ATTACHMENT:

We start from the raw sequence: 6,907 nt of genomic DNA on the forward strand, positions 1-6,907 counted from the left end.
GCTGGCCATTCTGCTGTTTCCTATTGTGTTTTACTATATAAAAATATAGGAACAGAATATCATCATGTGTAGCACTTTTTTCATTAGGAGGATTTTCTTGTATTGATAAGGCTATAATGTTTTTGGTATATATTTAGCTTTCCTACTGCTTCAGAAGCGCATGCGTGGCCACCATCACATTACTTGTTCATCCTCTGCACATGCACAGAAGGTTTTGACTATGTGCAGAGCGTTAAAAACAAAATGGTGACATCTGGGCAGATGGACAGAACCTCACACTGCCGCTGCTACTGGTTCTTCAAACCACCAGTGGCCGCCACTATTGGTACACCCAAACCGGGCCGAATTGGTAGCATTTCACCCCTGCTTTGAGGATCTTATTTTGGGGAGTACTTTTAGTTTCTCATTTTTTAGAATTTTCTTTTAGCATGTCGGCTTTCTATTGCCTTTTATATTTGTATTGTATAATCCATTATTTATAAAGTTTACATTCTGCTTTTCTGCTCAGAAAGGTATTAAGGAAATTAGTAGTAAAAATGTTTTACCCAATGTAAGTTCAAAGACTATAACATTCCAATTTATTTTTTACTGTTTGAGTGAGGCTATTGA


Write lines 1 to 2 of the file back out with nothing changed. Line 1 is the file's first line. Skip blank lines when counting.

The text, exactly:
We start from the raw sequence: 6,907 nt of genomic DNA on the forward strand, positions 1-6,907 counted from the left end.
GCTGGCCATTCTGCTGTTTCCTATTGTGTTTTACTATATAAAAATATAGGAACAGAATATCATCATGTGTAGCACTTTTTTCATTAGGAGGATTTTCTTGTATTGATAAGGCTATAATGTTTTTGGTATATATTTAGCTTTCCTACTGCTTCAGAAGCGCATGCGTGGCCACCATCACATTACTTGTTCATCCTCTGCACATGCACAGAAGGTTTTGACTATGTGCAGAGCGTTAAAAACAAAATGGTGACATCTGGGCAGATGGACAGAACCTCACACTGCCGCTGCTACTGGTTCTTCAAACCACCAGTGGCCGCCACTATTGGTACACCCAAACCGGGCCGAATTGGTAGCATTTCACCCCTGCTTTGAGGATCTTATTTTGGGGAGTACTTTTAGTTTCTCATTTTTTAGAATTTTCTTTTAGCATGTCGGCTTTCTATTGCCTTTTATATTTGTATTGTATAATCCATTATTTATAAAGTTTACATTCTGCTTTTCTGCTCAGAAAGGTATTAAGGAAATTAGTAGTAAAAATGTTTTACCCAATGTAAGTTCAAAGACTATAACATTCCAATTTATTTTTTACTGTTTGAGTGAGGCTATTGA